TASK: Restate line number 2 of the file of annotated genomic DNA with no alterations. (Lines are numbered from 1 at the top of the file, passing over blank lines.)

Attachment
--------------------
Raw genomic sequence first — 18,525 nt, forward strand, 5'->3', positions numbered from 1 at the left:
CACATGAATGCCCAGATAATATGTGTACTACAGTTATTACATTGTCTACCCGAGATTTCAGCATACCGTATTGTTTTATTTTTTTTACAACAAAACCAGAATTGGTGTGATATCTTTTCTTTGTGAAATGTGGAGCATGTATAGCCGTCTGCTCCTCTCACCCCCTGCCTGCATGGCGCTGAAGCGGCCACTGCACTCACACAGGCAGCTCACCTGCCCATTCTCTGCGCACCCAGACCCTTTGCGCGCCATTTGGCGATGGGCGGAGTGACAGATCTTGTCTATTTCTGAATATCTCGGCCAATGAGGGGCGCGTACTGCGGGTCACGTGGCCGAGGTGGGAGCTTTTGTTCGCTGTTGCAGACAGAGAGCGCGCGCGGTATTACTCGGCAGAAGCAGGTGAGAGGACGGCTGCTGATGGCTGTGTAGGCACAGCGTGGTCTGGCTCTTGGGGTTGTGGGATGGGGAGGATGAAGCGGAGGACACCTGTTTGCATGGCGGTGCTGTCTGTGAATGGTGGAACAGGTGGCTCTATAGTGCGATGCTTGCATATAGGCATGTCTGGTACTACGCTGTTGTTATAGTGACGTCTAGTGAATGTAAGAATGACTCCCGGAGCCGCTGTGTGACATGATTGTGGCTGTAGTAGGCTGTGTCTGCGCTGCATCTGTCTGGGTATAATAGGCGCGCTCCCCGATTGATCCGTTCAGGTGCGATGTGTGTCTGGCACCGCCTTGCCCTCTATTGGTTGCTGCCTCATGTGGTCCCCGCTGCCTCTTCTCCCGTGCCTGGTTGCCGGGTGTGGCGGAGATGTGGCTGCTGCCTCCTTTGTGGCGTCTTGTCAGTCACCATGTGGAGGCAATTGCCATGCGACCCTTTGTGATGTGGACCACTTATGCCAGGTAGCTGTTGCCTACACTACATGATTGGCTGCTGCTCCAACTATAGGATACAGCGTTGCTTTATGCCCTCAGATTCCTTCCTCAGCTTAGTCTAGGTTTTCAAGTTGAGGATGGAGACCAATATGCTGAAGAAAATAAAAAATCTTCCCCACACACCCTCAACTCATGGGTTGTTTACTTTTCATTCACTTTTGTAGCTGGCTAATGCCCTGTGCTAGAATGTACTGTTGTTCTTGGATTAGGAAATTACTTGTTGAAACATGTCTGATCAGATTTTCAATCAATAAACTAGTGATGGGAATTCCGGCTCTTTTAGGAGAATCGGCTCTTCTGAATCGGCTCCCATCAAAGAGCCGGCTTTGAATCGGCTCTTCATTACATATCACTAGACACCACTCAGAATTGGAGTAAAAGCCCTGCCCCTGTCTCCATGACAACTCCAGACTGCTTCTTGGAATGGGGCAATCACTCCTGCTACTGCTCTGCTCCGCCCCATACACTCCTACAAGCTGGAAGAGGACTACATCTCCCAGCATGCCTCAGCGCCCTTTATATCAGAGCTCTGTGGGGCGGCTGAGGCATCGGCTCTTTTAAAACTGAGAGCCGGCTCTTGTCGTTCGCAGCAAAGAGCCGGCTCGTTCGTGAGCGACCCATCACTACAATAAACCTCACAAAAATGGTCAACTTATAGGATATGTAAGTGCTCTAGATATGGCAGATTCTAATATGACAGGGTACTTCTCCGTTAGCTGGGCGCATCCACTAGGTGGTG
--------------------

CACATGAATGCCCAGATAATATGTGTACTACAGTTATTACATTGTCTACCCGAGATTTCAGCATACCGTATTGTTTTATTTTTTTTACAACAAAACCAGAATTGGTGTGATATCTTTTCTTTGTGAAATGTGGAGCATGTATAGCCGTCTGCTCCTCTCACCCCCTGCCTGCATGGCGCTGAAGCGGCCACTGCACTCACACAGGCAGCTCACCTGCCCATTCTCTGCGCACCCAGACCCTTTGCGCGCCATTTGGCGATGGGCGGAGTGACAGATCTTGTCTATTTCTGAATATCTCGGCCAATGAGGGGCGCGTACTGCGGGTCACGTGGCCGAGGTGGGAGCTTTTGTTCGCTGTTGCAGACAGAGAGCGCGCGCGGTATTACTCGGCAGAAGCAGGTGAGAGGACGGCTGCTGATGGCTGTGTAGGCACAGCGTGGTCTGGCTCTTGGGGTTGTGGGATGGGGAGGATGAAGCGGAGGACACCTGTTTGCATGGCGGTGCTGTCTGTGAATGGTGGAACAGGTGGCTCTATAGTGCGATGCTTGCATATAGGCATGTCTGGTACTACGCTGTTGTTATAGTGACGTCTAGTGAATGTAAGAATGACTCCCGGAGCCGCTGTGTGACATGATTGTGGCTGTAGTAGGCTGTGTCTGCGCTGCATCTGTCTGGGTATAATAGGCGCGCTCCCCGATTGATCCGTTCAGGTGCGATGTGTGTCTGGCACCGCCTTGCCCTCTATTGGTTGCTGCCTCATGTGGTCCCCGCTGCCTCTTCTCCCGTGCCTGGTTGCCGGGTGTGGCGGAGATGTGGCTGCTGCCTCCTTTGTGGCGTCTTGTCAGTCACCATGTGGAGGCAATTGCCATGCGACCCTTTGTGATGTGGACCACTTATGCCAGGTAGCTGTTGCCTACACTACATGATTGGCTGCTGCTCCAACTATAGGATACAGCGTTGCTTTATGCCCTCAGATTCCTTCCTCAGCTTAGTCTAGGTTTTCAAGTTGAGGATGGAGACCAATATGCTGAAGAAAATAAAAAATCTTCCCCACACACCCTCAACTCATGGGTTGTTTACTTTTCATTCACTTTTGTAGCTGGCTAATGCCCTGTGCTAGAATGTACTGTTGTTCTTGGATTAGGAAATTACTTGTTGAAACATGTCTGATCAGATTTTCAATCAATAAACTAGTGATGGGAATTCCGGCTCTTTTAGGAGAATCGGCTCTTCTGAATCGGCTCCCATCAAAGAGCCGGCTTTGAATCGGCTCTTCATTACATATCACTAGACACCACTCAGAATTGGAGTAAAAGCCCTGCCCCTGTCTCCATGACAACTCCAGACTGCTTCTTGGAATGGGGCAATCACTCCTGCTACTGCTCTGCTCCGCCCCATACACTCCTACAAGCTGGAAGAGGACTACATCTCCCAGCATGCCTCAGCGCCCTTTATATCAGAGCTCTGTGGGGCGGCTGAGGCATCGGCTCTTTTAAAACTGAGAGCCGGCTCTTGTCGTTCGCAGCAAAGAGCCGGCTCGTTCGTGAGCGACCCATCACTACAATAAACCTCACAAAAATGGTCAACTTATAGGATATGTAAGTGCTCTAGATATGGCAGATTCTAATATGACAGGGTACTTCTCCGTTAGCTGGGCGCATCCACTAGGTGGTG